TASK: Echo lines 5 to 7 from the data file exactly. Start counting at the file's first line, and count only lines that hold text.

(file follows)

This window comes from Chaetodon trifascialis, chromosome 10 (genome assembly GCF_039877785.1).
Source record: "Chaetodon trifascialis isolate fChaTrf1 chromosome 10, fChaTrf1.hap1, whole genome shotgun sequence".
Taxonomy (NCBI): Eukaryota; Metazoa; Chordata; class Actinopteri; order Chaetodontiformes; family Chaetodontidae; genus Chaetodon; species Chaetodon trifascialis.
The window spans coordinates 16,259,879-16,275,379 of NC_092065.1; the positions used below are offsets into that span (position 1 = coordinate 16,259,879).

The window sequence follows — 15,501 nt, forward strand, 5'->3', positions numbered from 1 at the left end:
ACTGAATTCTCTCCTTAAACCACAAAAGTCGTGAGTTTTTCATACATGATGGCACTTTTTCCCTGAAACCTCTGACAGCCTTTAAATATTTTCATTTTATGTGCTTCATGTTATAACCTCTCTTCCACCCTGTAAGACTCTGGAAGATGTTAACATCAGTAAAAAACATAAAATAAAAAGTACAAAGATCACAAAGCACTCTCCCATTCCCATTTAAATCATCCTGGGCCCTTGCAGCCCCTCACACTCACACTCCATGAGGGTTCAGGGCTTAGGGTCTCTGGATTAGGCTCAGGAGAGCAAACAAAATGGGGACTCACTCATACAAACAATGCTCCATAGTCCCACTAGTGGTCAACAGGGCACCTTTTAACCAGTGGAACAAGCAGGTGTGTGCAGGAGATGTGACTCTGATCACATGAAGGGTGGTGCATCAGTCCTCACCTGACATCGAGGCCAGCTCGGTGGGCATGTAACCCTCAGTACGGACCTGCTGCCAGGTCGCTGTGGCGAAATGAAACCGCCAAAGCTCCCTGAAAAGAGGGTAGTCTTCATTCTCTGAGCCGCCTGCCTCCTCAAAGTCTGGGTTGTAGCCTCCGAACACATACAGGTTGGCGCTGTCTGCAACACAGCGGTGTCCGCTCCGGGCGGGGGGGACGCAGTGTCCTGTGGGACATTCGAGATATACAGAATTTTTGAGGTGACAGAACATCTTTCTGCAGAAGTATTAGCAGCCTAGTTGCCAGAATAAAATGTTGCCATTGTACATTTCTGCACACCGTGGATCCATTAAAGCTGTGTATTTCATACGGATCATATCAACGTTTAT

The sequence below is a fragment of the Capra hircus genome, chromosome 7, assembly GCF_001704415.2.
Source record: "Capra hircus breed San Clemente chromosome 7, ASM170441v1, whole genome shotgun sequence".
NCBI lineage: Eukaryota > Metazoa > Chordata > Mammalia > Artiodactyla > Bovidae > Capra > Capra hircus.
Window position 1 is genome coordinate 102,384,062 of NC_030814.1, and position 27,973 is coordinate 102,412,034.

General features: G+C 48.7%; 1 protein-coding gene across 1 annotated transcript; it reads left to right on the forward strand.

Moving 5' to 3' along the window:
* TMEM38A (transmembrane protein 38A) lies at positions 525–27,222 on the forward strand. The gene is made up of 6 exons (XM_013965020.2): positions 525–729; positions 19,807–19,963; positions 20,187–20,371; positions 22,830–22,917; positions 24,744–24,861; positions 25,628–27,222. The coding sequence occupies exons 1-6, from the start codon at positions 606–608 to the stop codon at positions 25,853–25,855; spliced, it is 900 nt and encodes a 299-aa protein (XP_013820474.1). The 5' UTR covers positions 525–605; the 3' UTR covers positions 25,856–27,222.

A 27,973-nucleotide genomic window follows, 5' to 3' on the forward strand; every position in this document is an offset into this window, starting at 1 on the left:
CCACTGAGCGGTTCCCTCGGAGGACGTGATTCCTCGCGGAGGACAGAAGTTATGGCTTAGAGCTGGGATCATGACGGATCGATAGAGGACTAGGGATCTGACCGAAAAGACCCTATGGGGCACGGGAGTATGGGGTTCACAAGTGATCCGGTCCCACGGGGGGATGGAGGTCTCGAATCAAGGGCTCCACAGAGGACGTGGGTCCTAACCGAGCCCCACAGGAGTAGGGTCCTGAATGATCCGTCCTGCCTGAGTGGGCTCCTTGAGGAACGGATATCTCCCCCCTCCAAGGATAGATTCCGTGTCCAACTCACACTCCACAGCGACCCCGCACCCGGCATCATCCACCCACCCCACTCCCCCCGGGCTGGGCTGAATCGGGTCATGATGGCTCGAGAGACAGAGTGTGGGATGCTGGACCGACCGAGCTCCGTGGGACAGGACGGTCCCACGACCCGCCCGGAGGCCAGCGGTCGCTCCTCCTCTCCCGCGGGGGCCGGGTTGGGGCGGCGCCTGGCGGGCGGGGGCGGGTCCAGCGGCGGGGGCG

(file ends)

The window sequence follows — 15,501 nt, forward strand, 5'->3', positions numbered from 1 at the left end:
ACTGAATTCTCTCCTTAAACCACAAAAGTCGTGAGTTTTTCATACATGATGGCACTTTTTCCCTGAAACCTCTGACAGCCTTTAAATATTTTCATTTTATGTGCTTCATGTTATAACCTCTCTTCCACCCTGTAAGACTCTGGAAGATGTTAACATCAGTAAAAAACATAAAATAAAAAGTACAAAGATCACAAAGCACTCTCCCATTCCCATTTAAATCATCCTGGGCCCTTGCAGCCCCTCACACTCACACTCCATGAGGGTTCAGGGCTTAGGGTCTCTGGATTAGGCTCAGGAGAGCAAACAAAATGGGGACTCACTCATACAAACAATGCTCCATAGTCCCACTAGTGGTCAACAGGGCACCTTTTAACCAGTGGAACAAGCAGGTGTGTGCAGGAGATGTGACTCTGATCACATGAAGGGTGGTGCATCAGTCCTCACCTGACATCGAGGCCAGCTCGGTGGGCATGTAACCCTCAGTACGGACCTGCTGCCAGGTCGCTGTGGCGAAATGAAACCGCCAAAGCTCCCTGAAAAGAGGGTAGTCTTCATTCTCTGAGCCGCCTGCCTCCTCAAAGTCTGGGTTGTAGCCTCCGAACACATACAGGTTGGCGCTGTCTGCAACACAGCGGTGTCCGCTCCGGGCGGGGGGGACGCAGTGTCCTGTGGGACATTCGAGATATACAGAATTTTTGAGGTGACAGAACATCTTTCTGCAGAAGTATTAGCAGCCTAGTTGCCAGAATAAAATGTTGCCATTGTACATTTCTGCACACCGTGGATCCATTAAAGCTGTGTATTTCATACGGATCATATCAACGTTTAT

The sequence below is a fragment of the Capra hircus genome, chromosome 7, assembly GCF_001704415.2.